This week, the U.S. District Court for the Middle District of Louisiana granted a preliminary injunction, halting construction of the $750 million Bayou Bridge Pipeline. Judge Shelly D. Dick concluded that the U.S. Army Corps of Engineers, in authorizing the project, did not provide sufficient explanation for how the proposed off-site mitigation would compensate for the loss of wetlands impacted by construction. In addition, the Court found the Corps’ environmental analysis failed to sufficiently consider and address historical impacts to wetlands from similarly situated pipelines. Thus, the Court held that these deficiencies likely violated the National Environmental Policy Act (NEPA) and ordered the 162-mile oil pipeline to halt construction within the Atchafalaya Basin, a large wetland habitat for a variety of fish and wildlife species and a critical component of regulating flooding and stream recharge in the region. As we recently saw with the D.C. Circuit’s decision to vacate authorizations for the Sabal Trail Pipeline, this is another example of courts and environmental organizations relying on errors in a federal agency’s NEPA analysis to justify enjoining pipeline construction or operations.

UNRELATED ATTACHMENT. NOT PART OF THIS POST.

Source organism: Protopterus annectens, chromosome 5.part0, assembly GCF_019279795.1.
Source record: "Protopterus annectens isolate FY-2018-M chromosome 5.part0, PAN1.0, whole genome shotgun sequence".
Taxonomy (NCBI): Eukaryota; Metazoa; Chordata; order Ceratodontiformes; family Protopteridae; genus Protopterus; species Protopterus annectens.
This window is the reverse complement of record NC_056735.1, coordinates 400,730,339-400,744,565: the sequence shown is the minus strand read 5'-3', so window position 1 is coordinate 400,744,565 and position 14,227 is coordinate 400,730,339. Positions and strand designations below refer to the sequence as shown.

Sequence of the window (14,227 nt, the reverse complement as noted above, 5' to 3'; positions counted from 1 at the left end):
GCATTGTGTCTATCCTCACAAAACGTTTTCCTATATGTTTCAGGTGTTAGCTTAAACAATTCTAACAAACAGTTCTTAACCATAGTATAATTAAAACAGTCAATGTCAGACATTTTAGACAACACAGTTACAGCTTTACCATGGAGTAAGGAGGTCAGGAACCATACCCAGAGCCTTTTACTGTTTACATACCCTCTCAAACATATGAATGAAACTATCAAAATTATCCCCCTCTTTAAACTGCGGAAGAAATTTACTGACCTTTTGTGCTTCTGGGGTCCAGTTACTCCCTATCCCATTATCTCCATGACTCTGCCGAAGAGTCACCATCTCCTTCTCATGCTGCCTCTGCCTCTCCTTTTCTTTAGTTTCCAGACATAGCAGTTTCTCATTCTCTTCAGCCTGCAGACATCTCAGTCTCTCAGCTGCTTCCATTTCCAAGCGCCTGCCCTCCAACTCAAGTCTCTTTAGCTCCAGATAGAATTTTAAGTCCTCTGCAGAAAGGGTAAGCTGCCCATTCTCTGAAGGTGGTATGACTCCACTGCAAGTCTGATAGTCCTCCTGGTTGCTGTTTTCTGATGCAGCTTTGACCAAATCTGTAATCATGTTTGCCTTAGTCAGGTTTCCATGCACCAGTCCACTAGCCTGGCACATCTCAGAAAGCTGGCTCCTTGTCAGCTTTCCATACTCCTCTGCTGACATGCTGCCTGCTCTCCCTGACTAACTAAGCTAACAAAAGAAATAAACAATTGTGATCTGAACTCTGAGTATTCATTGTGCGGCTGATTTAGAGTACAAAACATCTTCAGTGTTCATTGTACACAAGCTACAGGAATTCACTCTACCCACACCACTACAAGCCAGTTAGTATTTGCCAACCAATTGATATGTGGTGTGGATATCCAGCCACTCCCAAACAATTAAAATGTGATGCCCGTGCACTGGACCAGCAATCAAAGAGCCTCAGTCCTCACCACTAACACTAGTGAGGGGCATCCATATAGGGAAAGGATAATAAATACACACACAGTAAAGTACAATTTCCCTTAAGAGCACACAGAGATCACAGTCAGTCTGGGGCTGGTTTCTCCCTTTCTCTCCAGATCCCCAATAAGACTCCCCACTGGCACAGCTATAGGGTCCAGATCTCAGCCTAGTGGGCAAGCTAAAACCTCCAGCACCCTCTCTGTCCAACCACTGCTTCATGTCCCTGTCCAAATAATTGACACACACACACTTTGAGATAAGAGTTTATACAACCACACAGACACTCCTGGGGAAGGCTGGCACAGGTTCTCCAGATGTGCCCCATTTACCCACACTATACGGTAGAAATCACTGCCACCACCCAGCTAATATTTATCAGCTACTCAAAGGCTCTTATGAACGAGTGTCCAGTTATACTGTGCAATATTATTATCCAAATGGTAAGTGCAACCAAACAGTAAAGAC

The Bayou Bridge Pipeline is designed to carry roughly 500,000 barrels of crude oil per day from the Dakota Access Pipeline to refineries and export terminals in St. James Parish, Louisiana. Because construction of the pipeline would involve discharges of dredged or fill material into wetlands and other waters of the United States, the project required a Clean Water Act Section 404 permit. In addition, due to proposed alterations to Corps civil works projects the Bayou Bridge Pipeline had to obtain permission from the Corps pursuant to Rivers and Harbors Act Section 408.

In accordance with NEPA, the Corps prepared separate environmental assessments for both the 404 permit and the Section 408 approval, concluding that the project would not significantly affect the environment and that no environmental impact statement was necessary. Environmental organizations challenged the Corps approvals contending that: